“There is no greater love than to lay down one’s life for one’s friends.”
Love is sacrificing for our friends. He showed us how great His love for us is when He went to the cross.
Following Jesus means we follow Him to the cross. Which means we follow Him to His cross—we realize that He went to the cross for us. He went to the cross for you. He laid down His life for you. So you could enter through the narrow gate—He is the gate, we only enter life through Him. Try to enter life any other way and it’s going to go really bad for you. Jesus is the way, the truth and the life. He is the resurrection and the life. You follow Jesus and you will follow Him to His cross—that’s what leads you to life. There’s no other way.
Then you’re going to follow Him to your own cross. A cross you’re going to have to pick up every day. There is no greater love than to lay down your life for your friends—love is the cross you have to carry. Love is sacrifice. You’ll only be able to love this way because Jesus is alive, not only does He live, but He lives in you.
You point people to Jesus. You show the same patience and kindness and mercy and grace that Jesus showed you. It’s not easy. It’s a difficult road, it’s the narrow road, but it leads to life. Love is pointing people to Jesus. He isn’t just a good way, He’s the only way.
I’ve got a painting of Jesus hanging in my living room. It’s a copy of a very famous painting by Warner Sallman—it makes Jesus look like a really nice hippy wearing a satin robe His grandma made for His birthday. I got it as a white elephant gift a few years ago. It used to have the Bible verse, “Come all ye who are weary and heavy laden and I will give you rest” from Matthew 11:28. Which is a wonderful verse that most people would think goes perfectly well with that painting. But I changed it. If you’re at my house, just looking at the stuff we have hanging on our wall—you might walk up to this very nice painting of Jesus’ head, and casually read what’s printed in a fancy scroll font underneath. It says, “Depart from me, you cursed, into the eternal fire prepared for the devil and his angels.”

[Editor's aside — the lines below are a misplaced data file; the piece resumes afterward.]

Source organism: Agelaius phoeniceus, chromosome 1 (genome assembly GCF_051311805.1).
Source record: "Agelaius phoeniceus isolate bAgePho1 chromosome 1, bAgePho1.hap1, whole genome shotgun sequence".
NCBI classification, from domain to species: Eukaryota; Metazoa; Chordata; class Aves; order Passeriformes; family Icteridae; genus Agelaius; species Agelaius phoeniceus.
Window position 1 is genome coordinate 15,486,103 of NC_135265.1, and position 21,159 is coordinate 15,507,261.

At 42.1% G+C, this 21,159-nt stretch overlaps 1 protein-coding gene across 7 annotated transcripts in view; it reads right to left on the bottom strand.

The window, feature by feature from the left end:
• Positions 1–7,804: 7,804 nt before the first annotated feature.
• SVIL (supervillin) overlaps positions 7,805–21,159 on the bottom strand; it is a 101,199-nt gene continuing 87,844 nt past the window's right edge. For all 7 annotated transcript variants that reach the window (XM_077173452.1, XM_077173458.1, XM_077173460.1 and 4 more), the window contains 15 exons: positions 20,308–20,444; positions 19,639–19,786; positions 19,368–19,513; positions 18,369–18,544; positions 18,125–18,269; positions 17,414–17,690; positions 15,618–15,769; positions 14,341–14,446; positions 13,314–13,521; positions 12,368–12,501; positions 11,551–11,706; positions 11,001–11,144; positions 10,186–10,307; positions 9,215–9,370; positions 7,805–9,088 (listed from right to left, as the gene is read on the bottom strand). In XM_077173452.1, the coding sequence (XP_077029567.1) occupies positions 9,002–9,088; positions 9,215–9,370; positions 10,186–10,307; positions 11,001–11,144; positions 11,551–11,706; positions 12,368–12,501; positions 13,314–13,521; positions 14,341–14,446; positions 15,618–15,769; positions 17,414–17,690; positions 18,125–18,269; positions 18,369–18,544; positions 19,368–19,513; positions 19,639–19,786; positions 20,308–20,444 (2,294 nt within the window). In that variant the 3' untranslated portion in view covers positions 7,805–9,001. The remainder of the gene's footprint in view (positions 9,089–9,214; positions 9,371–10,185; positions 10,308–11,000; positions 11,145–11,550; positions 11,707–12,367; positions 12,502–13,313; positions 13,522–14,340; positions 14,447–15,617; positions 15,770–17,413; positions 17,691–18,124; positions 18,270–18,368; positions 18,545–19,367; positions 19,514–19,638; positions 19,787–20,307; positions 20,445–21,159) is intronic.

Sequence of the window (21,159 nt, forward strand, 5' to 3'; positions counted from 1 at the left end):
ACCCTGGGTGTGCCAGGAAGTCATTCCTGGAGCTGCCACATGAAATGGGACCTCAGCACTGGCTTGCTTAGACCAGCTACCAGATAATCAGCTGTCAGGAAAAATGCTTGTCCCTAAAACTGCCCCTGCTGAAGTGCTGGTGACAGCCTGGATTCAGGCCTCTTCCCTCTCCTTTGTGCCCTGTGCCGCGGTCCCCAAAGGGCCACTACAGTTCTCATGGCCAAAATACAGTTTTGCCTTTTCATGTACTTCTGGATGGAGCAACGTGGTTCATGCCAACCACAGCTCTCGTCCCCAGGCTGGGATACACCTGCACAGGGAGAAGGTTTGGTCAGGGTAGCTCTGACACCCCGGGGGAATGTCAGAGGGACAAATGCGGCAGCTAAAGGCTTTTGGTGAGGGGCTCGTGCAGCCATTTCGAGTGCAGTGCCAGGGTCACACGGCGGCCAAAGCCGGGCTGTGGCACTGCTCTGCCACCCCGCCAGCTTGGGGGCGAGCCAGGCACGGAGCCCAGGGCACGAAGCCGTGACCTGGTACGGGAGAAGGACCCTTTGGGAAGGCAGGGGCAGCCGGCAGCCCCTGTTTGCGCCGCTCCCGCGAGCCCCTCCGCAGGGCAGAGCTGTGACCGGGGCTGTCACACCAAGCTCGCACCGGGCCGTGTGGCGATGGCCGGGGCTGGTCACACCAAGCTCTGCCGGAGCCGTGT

I think that’s really funny. Dark, but funny.
I wish I had a remote control, so when someone sees the quote and goes to get a friend to show them the completely inappropriate Bible verse under this sweet painting of Jesus—then I could switch it back to the “I will give you rest” verse. Make them look crazy. Like it was God trying to get their attention.
I put that terrifying quote on there because I thought it was funny, but I also did it to remind me what this is all about. Jesus warned us that the way to life, the path to God and salvation, is a narrow one. That not everyone who calls Him Lord is on that narrow road. Not everyone who says they speak for Him are actually speaking for Him. Not even if they make miracles happen in His name. The devil works miracles, too.
We’re getting really close to the end of this Teaching of Jesus series—next week is the grand finale. After all of Jesus’ amazing words of blessing and how to be salt and light—right here at the end, He gives us this sobering warning about how narrow the path of following Him is and how a lot of false teachers are going to try to trick us into going the wrong way.
This is why we do what we do here. This is what we’re inviting you to help us with. At NewChurch we want to worship God and love people. We want to show up every week and throw a big party that points to Jesus and what He’s done for us so as many people as possible can join us in following Him on this narrow path. No one can save themselves. People need Jesus—He’s the only way. They need us to tell them about Him. They’ve heard the lies, the false teachers, they’ve heard the howling of the wolves. They need to know the real Jesus. He’s got some tough things to say He but backed them all up with His life and showed us the love of God, He showed us the grace of God, and the kindness of God. That’s what we’re trying to do here, too. We want to point people to Jesus—We’ve want to get as many people as possible off the highway to death—onto the narrow road that leads to life. He’s the only way. AMEN